Thursday, March 4, 2010

Real World Related Rates

Final Project Group 1
Related Rates
Co-Authors: Blitzen, Dammitimmad, and mc Casper.

Materials:
Bowling Ball

Marble Video
Camera
Smooth floor (with minimal friction)
Paper and pen to do the work
Black Box (calculator)
Grey Box (brain)

Purpose: For our final project we were asked to create a related rates problem within the real world using a program to draw the actual data from our experiment. Using the video analysis with a program called logger pro we had all of the data needed to solve the problem at hand.

The Problem: Our experiment consisted of rolling a b
owling ball and a marble away from each other at a 90 degree angle. We executed this experiment on a smooth and level concrete floor indoors. We can assume that both balls were rolling at approximately the same speed (see next paragraph below). Our goal is to find the rate of change of that the distance between the two balls is increasing with respect to time.

The great lengths of assuring a constant velocity:
Time frame of experiment was roughly 2 seconds
Very smooth concrete floor used in experiment
No interference after the initial push off
Air resistance is negligible due to being indoors and
no wind

Figure 1:
Video of actual experiment!
video


Data:

Graph of our data:
You can see from our graph above that the velocity of the two objects is within minor human error, constant. The only part of the lines that are not constant is the beginning portion of the graph due to the ball's being stationary at the beginning of the video. The slight curve that is also apparent before the constant velocity is reached is due to the initial push from us accelerating the balls and bringing them up to speed.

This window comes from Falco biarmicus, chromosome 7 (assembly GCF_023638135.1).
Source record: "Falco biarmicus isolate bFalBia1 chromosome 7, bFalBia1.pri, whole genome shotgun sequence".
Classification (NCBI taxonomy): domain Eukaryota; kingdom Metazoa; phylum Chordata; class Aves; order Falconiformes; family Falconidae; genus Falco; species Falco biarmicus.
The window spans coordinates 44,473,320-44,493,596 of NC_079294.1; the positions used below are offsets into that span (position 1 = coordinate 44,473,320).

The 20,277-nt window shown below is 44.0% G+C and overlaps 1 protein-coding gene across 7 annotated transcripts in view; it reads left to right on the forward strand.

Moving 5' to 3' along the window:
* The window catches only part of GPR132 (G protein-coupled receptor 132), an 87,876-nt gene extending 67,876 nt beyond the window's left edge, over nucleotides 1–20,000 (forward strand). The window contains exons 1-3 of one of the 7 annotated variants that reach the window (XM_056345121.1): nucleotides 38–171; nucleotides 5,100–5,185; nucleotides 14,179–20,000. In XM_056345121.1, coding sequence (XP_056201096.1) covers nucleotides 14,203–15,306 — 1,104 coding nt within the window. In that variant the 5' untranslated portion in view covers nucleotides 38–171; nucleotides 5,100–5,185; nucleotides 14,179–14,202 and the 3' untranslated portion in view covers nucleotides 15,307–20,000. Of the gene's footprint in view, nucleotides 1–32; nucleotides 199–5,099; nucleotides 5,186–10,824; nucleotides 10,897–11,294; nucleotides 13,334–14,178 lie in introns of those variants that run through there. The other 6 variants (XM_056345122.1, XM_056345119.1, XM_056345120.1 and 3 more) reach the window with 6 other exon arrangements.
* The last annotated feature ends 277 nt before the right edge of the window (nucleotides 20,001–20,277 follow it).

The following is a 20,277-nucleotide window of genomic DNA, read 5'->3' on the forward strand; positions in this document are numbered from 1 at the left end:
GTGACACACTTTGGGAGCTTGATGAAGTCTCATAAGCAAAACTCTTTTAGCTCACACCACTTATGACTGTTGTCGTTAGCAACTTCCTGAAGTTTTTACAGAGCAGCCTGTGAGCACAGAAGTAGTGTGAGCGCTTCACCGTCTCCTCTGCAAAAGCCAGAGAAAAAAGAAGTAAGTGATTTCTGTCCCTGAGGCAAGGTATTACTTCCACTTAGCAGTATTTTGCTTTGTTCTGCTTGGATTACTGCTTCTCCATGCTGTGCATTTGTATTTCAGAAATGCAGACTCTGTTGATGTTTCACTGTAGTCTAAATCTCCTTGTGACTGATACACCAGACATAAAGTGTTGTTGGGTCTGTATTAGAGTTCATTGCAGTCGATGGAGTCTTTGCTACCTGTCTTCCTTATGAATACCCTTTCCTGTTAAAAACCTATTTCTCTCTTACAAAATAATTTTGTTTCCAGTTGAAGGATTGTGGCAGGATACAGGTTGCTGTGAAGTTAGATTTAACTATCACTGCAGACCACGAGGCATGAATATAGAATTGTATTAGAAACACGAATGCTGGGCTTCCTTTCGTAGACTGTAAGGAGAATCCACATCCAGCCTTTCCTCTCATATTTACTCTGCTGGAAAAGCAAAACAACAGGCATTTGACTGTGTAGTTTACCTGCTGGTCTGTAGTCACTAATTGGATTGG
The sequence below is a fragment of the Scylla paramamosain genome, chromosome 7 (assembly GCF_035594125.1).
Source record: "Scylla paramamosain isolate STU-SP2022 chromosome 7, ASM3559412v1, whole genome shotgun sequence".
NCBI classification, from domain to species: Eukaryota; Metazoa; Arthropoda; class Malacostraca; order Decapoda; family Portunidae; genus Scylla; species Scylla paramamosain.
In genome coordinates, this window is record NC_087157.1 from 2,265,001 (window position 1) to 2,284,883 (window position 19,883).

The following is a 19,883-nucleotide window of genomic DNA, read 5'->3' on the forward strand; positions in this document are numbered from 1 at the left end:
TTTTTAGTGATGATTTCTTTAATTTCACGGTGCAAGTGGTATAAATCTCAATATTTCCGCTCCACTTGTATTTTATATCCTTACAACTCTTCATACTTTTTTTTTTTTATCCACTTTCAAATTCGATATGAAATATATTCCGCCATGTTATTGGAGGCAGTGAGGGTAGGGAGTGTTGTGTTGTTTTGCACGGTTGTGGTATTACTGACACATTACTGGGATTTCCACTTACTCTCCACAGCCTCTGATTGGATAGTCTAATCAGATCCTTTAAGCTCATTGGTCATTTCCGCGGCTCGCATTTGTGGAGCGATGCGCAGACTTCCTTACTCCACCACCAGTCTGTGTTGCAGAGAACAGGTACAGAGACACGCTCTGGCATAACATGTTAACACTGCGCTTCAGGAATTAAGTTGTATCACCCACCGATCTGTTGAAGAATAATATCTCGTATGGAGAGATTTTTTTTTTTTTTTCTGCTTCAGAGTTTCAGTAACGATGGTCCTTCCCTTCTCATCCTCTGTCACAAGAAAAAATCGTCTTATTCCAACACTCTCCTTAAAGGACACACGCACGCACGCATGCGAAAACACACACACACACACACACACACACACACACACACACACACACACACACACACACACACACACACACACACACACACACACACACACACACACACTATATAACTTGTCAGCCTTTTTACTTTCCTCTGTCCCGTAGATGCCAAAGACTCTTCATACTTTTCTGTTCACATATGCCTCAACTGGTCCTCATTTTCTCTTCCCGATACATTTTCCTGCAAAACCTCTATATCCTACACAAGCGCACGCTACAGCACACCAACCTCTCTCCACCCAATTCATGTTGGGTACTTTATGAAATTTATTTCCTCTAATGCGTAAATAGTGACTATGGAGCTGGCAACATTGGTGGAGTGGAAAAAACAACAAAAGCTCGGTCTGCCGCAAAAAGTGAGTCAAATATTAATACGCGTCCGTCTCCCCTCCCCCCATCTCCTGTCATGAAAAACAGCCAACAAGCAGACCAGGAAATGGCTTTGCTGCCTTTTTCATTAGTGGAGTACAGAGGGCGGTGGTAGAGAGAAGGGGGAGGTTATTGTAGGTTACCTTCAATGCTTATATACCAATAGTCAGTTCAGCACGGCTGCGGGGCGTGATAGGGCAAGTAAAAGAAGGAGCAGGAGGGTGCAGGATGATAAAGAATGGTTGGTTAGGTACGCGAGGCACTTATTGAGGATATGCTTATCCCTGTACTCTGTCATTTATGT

Using the linear regression on our program (called logger pro), we got the equations for the velocity and displacement of each object individually.

Graphs with the linear regression equations.
(Because the linear equations are difficult to read, you can go to our WikiWork Problem to see the equations of these lines more clearly.)
http://crmscalc2010.pbworks.com/WikiWork-Problem-2

General Overview How To Solve:
After obtaining the data and the linear regressions in loggerpro, we found the velocities using the data begotten from loggerpro. We used the X and Y components of object's velocity to find their total velocity.
Next we chose a random point somewhere from the middle of the graph.
To find the rate of change of the distance between the two objects we used the derivative of Pythagorean formula (see wiki). We substituted in the displacements for both objects into the formula and their velocities to find dz/dt (the related rate of the distance between the two objects with respect to time).

We choose to repeat this process for three separate points to see how accurate and consistent our answers were.

After completeing our project we determined that there was very little human error in our experiment because all three final answers were only one tenth different from one another.
***See WikiWork problem for full explination of calculations.***

Final Problem (one last time):
What is the rate at which the distance between the two objects is increasing? The velocity of the bowling ball is 37.957 inches per second. The velocity of the marble is 43.52 inches per second.

***Please see our WikiWork page to see the calculations and solution to this problem***
http://crmscalc2010.pbworks.com/WikiWork-Problem-2

1 comment:

  1. Hey Linnea,
    Great start. I think this looks fantastic and you rock. One thing that you might want to include is just a very general outline of the calculations (ie, we found the component displacements in loggerpro, found the component velocities using loggerpro, combined the component velocities to get total velocity, then took random points along the trajectory to determine the rate of change of the distance between the two objects, used the displacement values to determine the distances, then used the distances and the previously discovered velocities to find the rate of change) or something like that.

    Also, when you describe the experiment, they weren't rolled away from eachother at 90 degrees. although, thanks to loggerpro, we are able to add the components of each in order to make the trajectories 90 degrees. But that sounds wrong to me, IDK, maybe include that, but its late and i'm tired so i could just be stupid right now, so you might not want to include that. actually, that probably doesn't make sense, so maybe don't include it.

    but other than that, great, (and yes, i know, i can sound stupid sometimes)

    cool

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